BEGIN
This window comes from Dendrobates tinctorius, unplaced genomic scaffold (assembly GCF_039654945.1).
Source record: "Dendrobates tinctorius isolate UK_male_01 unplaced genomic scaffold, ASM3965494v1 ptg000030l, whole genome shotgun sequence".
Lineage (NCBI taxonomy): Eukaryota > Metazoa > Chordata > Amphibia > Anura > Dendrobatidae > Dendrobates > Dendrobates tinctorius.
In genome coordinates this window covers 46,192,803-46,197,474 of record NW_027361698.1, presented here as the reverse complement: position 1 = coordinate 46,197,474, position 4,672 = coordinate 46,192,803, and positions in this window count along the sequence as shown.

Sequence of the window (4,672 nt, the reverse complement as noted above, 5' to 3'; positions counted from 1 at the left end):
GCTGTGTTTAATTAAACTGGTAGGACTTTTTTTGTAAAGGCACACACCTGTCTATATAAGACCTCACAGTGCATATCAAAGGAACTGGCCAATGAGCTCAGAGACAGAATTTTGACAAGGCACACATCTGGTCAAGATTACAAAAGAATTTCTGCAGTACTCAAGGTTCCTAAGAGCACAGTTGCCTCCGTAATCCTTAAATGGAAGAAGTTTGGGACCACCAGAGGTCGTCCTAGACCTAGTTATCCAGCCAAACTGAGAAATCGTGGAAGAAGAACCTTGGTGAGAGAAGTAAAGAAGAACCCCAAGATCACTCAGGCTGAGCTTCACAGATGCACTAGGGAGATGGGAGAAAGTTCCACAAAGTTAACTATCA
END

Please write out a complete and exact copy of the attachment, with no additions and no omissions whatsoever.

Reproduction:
This window comes from Dendrobates tinctorius, unplaced genomic scaffold (assembly GCF_039654945.1).
Source record: "Dendrobates tinctorius isolate UK_male_01 unplaced genomic scaffold, ASM3965494v1 ptg000030l, whole genome shotgun sequence".
Lineage (NCBI taxonomy): Eukaryota > Metazoa > Chordata > Amphibia > Anura > Dendrobatidae > Dendrobates > Dendrobates tinctorius.
In genome coordinates this window covers 46,192,803-46,197,474 of record NW_027361698.1, presented here as the reverse complement: position 1 = coordinate 46,197,474, position 4,672 = coordinate 46,192,803, and positions in this window count along the sequence as shown.

Sequence of the window (4,672 nt, the reverse complement as noted above, 5' to 3'; positions counted from 1 at the left end):
GCTGTGTTTAATTAAACTGGTAGGACTTTTTTTGTAAAGGCACACACCTGTCTATATAAGACCTCACAGTGCATATCAAAGGAACTGGCCAATGAGCTCAGAGACAGAATTTTGACAAGGCACACATCTGGTCAAGATTACAAAAGAATTTCTGCAGTACTCAAGGTTCCTAAGAGCACAGTTGCCTCCGTAATCCTTAAATGGAAGAAGTTTGGGACCACCAGAGGTCGTCCTAGACCTAGTTATCCAGCCAAACTGAGAAATCGTGGAAGAAGAACCTTGGTGAGAGAAGTAAAGAAGAACCCCAAGATCACTCAGGCTGAGCTTCACAGATGCACTAGGGAGATGGGAGAAAGTTCCACAAAGTTAACTATCA